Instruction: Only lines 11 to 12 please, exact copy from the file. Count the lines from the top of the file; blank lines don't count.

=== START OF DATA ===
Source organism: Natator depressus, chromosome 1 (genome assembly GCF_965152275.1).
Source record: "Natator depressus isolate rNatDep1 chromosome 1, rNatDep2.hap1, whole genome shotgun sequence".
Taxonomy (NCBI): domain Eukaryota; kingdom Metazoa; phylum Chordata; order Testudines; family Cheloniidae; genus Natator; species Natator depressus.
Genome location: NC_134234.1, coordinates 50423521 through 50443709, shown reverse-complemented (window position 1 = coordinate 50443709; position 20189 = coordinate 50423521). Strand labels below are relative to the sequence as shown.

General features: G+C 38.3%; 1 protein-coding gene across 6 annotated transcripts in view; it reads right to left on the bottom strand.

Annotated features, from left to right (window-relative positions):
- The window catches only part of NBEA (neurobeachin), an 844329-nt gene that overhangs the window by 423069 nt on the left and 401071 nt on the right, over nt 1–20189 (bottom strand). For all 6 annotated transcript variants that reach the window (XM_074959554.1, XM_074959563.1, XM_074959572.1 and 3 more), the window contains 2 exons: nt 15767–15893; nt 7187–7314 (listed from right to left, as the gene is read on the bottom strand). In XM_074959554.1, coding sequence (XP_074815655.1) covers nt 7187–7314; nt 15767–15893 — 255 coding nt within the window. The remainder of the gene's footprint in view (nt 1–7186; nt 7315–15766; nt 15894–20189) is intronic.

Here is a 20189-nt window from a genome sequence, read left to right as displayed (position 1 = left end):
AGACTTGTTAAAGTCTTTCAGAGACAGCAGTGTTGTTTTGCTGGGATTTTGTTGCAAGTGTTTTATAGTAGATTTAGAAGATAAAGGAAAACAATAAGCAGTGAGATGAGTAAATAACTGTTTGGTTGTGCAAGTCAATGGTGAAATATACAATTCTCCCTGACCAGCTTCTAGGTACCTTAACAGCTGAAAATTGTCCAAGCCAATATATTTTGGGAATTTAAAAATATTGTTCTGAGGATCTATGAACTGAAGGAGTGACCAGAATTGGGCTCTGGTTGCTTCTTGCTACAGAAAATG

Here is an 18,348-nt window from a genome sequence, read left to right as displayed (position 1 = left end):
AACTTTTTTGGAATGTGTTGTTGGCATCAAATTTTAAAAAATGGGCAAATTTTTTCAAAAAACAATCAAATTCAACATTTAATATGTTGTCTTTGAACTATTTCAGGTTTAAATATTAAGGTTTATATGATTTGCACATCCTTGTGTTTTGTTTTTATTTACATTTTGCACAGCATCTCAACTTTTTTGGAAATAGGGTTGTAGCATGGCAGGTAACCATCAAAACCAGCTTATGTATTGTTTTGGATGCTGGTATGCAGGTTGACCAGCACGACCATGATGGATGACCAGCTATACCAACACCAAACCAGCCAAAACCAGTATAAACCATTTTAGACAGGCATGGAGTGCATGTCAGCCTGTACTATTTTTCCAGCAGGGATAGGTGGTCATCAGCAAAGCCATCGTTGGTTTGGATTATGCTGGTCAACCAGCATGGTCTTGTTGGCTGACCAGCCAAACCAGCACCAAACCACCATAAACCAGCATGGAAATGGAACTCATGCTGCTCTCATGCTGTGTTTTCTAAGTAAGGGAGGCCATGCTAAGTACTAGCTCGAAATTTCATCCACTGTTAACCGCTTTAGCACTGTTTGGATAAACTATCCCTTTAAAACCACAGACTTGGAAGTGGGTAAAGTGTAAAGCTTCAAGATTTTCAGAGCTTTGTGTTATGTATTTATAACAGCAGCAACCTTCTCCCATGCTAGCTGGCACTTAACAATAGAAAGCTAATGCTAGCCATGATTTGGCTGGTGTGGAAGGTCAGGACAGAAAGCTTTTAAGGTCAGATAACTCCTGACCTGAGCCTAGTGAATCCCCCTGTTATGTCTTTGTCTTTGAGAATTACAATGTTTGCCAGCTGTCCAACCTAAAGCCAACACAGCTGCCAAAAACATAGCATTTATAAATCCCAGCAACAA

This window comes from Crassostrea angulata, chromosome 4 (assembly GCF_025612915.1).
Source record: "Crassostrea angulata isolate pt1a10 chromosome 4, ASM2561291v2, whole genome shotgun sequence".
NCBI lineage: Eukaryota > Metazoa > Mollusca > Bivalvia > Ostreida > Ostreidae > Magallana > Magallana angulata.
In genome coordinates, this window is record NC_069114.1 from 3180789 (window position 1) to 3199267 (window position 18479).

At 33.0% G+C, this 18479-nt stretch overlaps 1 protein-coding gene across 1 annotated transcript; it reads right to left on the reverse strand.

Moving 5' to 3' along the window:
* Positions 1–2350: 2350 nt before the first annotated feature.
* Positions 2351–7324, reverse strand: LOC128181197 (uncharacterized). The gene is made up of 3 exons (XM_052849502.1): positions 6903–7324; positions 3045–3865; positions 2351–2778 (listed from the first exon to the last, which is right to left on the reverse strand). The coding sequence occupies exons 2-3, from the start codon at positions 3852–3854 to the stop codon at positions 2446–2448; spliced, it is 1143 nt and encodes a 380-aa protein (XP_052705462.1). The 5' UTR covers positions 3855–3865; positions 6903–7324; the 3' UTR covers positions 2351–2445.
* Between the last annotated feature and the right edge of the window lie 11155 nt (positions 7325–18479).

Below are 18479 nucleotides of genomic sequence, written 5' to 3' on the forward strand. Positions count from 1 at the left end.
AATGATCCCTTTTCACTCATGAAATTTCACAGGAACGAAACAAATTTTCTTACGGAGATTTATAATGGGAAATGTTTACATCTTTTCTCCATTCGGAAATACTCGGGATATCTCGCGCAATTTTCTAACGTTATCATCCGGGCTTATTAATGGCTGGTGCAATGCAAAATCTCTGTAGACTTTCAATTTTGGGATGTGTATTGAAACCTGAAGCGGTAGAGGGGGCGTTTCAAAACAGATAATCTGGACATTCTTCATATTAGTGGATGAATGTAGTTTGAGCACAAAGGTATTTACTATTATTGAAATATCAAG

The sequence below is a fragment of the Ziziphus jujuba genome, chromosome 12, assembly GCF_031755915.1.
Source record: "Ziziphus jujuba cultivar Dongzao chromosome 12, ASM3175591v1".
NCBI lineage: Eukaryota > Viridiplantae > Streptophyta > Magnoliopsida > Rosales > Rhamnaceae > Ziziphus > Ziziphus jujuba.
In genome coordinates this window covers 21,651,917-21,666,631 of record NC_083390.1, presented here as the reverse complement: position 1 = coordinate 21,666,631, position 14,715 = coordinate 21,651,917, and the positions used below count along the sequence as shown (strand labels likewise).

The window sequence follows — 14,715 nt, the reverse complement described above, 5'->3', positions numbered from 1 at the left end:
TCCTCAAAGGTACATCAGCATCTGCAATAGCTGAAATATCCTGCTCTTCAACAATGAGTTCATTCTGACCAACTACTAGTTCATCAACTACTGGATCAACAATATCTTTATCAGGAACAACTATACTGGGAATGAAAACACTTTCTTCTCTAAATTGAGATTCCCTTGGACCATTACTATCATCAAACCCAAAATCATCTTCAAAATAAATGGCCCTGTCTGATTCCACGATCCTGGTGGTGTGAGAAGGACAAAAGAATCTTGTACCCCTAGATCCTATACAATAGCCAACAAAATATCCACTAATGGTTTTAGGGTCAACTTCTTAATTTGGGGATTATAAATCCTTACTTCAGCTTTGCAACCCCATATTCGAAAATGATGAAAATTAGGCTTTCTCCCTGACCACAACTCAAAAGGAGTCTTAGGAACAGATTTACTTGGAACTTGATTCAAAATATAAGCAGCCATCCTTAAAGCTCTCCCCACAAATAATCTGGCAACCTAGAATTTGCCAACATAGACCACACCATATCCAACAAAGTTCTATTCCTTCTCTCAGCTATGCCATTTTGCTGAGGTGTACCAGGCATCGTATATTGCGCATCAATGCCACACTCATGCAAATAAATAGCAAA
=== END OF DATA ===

AACTTTTTTGGAATGTGTTGTTGGCATCAAATTTTAAAAAATGGGCAAATTTTTTCAAAAAACAATCAAATTCAACATTTAATATGTTGTCTTTGAACTATTTCAGGTTTAAATATTAAGGTTTATATGATTTGCACATCCTTGTGTTTTGTTTTTATTTACATTTTGCACAGCATCTCAACTTTTTTGGAAATAGGGTTGTAGCATGGCAGGTAACCATCAAAACCAGCTTATGTATTGTTTTGGATGCTGGTATGCAGGTTGACCAGCACGACCATGATGGATGACCAGCTATACCAACACCAAACCAGCCAAAACCAGTATAAACCATTTTAGACAGGCATGGAGTGCATGTCAGCCTGTACTATTTTTCCAGCAGGGATAGGTGGTCATCAGCAAAGCCATCGTTGGTTTGGATTATGCTGGTCAACCAGCATGGTCTTGTTGGCTGACCAGCCAAACCAGCACCAAACCACCATAAACCAGCATGGAAATGGAACTCATGCTGCTCTCATGCTGTGTTTTCTAAGTAAGGGAGGCCATGCTAAGTACTAGCTCGAAATTTCATCCACTGTTAACCGCTTTAGCACTGTTTGGATAAACTATCCCTTTAAAACCACAGACTTGGAAGTGGGTAAAGTGTAAAGCTTCAAGATTTTCAGAGCTTTGTGTTATGTATTTATAACAGCAGCAACCTTCTCCCATGCTAGCTGGCACTTAACAATAGAAAGCTAATGCTAGCCATGATTTGGCTGGTGTGGAAGGTCAGGACAGAAAGCTTTTAAGGTCAGATAACTCCTGACCTGAGCCTAGTGAATCCCCCTGTTATGTCTTTGTCTTTGAGAATTACAATGTTTGCCAGCTGTCCAACCTAAAGCCAACACAGCTGCCAAAAACATAGCATTTATAAATCCCAGCAACAA

This window comes from Crassostrea angulata, chromosome 4 (assembly GCF_025612915.1).